People are reluctant to hear the Gospel but that is why we need to be more confident than ever in sharing it
Published 10 August 2012 | Rob James
I never expected us to have twins and I can still remember the sense of shock we felt when my wife was told “Yes, there’s the second head”. But I am so grateful for the experience; it might have been twice the work at times but it has proved ten times the fun, not least when they have been mistaken for one another.
And they have taken advantage of this on occasion too, even when one of them got married. It was a long, exceedingly hot day and so the groom graciously allowed his best man to take his place in some of the photographs, allowing few minute’s rest! Hardly anyone noticed.
I think of my twins when I read Acts 19 because I long to see churches throughout the UK modelling themselves on the exciting missional community Paul set out to create in Ephesus.
We are living in challenging times. Stuart Murray Williams for example, has suggested that we live in the twilight zone which is the hardest place to be because people have rejected a message they mistakenly think they understand. Leslie Newbigin too, long championed the view that the paganism we’re faced with today is far more resistant than pre Christian paganism because it has been born out of a rejection of Christianity. All of which has led Callum Brown to suggest that Christianity is in danger of becoming Britain’s past rather than its present.
But we can take heart from what God did in Ephesus. Ephesus was the principal city of the Roman province of Asia and therefore no easy place to announce that someone other than Caesar was Lord. It also boasted a magnificent temple to the goddess Diana, one of the wonders of the ancient world and all kinds of mysterious cults and occult practices flourished there. And if that were not enough of a mountain to climb the city possessed the largest Jewish community in the area, yet another potential source of opposition to Paul’s message of a crucified Messiah.
It might be helpful to remember why Paul chose to visit Ephesus in the first place: he had a strategic approach to mission and so should we. I wonder if we give sufficient thought to the tactics we should employ. We are trying to do this in Pembroke. We have decided to make no charge for anything we do for example because the church has a reputation for wanting peoples’ money.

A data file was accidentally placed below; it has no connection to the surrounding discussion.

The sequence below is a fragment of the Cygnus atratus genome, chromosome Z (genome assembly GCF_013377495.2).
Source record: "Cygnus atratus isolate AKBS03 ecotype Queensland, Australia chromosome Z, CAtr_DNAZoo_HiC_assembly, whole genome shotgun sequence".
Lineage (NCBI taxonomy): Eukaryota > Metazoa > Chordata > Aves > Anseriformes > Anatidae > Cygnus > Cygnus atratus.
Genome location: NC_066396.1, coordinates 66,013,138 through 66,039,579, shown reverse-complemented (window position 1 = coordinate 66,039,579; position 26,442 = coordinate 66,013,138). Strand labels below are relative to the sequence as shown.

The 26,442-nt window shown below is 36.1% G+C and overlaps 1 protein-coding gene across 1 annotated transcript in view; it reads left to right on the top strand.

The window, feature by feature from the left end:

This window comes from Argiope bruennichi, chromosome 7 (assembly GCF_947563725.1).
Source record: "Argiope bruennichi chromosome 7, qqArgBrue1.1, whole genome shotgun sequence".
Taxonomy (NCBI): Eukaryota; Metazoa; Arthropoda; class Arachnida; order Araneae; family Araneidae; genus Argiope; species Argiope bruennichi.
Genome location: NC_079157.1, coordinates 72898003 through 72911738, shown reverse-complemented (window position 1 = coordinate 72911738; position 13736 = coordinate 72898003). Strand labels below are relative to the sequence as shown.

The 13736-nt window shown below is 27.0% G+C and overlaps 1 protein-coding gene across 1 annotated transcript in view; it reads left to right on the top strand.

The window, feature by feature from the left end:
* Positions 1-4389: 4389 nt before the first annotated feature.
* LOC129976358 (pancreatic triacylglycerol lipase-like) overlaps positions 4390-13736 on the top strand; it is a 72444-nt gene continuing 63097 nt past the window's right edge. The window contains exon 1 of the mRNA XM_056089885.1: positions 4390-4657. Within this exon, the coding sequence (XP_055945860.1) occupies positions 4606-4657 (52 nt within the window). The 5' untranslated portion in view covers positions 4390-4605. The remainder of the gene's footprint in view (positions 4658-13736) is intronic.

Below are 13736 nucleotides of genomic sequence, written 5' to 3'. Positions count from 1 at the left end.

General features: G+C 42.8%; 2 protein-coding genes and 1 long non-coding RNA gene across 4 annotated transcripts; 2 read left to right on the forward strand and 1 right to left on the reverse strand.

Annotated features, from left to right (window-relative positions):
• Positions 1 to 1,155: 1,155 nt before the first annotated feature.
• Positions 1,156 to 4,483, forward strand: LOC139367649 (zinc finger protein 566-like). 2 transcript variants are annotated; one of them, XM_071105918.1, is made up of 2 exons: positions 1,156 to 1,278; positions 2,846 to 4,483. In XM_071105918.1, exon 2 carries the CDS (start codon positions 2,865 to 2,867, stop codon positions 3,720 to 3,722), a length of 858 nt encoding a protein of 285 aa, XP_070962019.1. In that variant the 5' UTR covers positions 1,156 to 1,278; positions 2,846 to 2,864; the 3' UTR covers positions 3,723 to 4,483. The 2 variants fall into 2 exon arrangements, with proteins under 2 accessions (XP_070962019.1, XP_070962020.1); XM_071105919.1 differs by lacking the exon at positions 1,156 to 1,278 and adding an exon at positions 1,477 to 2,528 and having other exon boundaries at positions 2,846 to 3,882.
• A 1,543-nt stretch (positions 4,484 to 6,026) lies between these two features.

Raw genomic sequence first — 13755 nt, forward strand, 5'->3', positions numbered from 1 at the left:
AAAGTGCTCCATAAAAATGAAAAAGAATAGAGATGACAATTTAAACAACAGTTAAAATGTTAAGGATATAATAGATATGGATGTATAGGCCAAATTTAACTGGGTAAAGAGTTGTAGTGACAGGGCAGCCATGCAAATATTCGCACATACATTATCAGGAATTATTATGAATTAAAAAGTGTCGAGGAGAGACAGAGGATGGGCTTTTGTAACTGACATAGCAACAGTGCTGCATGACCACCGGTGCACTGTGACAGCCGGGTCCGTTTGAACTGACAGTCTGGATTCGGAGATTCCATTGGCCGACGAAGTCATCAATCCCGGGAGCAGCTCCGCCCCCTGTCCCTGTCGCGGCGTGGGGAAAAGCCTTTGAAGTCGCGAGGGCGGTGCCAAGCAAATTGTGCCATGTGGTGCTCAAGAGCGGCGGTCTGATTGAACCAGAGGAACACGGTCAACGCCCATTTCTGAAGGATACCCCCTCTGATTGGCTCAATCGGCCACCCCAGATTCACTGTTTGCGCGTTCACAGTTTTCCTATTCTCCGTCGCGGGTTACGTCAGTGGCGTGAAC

We want to show our non-Christian friends that our generous God can fully resource our ministries. We have also discovered that there are lots of young families who are anxious to become better parents. We are offering to help them to do that. This affords us plenty of opportunity to talk about spirituality and values in the context of small groups, and the Lord is using this approach to build His church.
We have also realised that we need to be a confident people. Luke tells us that Paul spoke boldly about the Kingdom of God. He wasn't half-hearted and his approach was far from hesitant. Paul was convinced that Jesus was alive and would build His church; he simply had to step out in faith and challenge people to acknowledge Him as their King.
I sometimes wonder why the British church has lost its confidence. We need to stop focusing on our weaknesses and fix our eyes on the risen Lord. We need to take risks and tell people that they can experience God for themselves. And we need to remind ourselves that we are far more likely to experience God as a church when we step out and engage in mission, accept the God-sized challenges He will frequently give us.
All of which brings me to Paul’s emphasis on the Holy Spirit. When he arrived in Ephesus he quickly identified a serious problem. He was introduced to a group of “disciples” but they told him that they had never heard of the Holy Spirit. Paul dealt with this immediately and the rest as they say was history. In fact Luke goes so far as to tell us that God did "extraordinary" miracles through Paul.
We may live in a post Christian age but all the evidence shows we are living at a time of deep spiritual hunger too. If any group should be demonstrating spiritual vitality it ought to be the church. This means we need to constantly filled with and guided by the Holy Spirit. He will prove “predictably unpredictable” but we can also rely on Him to exceed out expectations.
Last but not least we need to shed our judgemental, negative image. I never cease to be impressed by the way the city clerk defended Paul when he was surrounded by a baying mob. He was able to point out that Paul had not broken any laws, but he was able to go even further: he was able to assure them that Paul had not blasphemed their goddess either. The church at Ephesus then, was a church that was shaped by grace as well as truth. We would do well to remember that. Perhaps we need to spend less time telling people where they’ve gone wrong and more time talking about the one who got it right!
Michael Moynagh once compared the Western church to a beached whale. All we have to do, he said, is stay where we are and we will die. He’s probably right. But he need not be because the more we resemble the church in Ephesus the more likely we are to grow.
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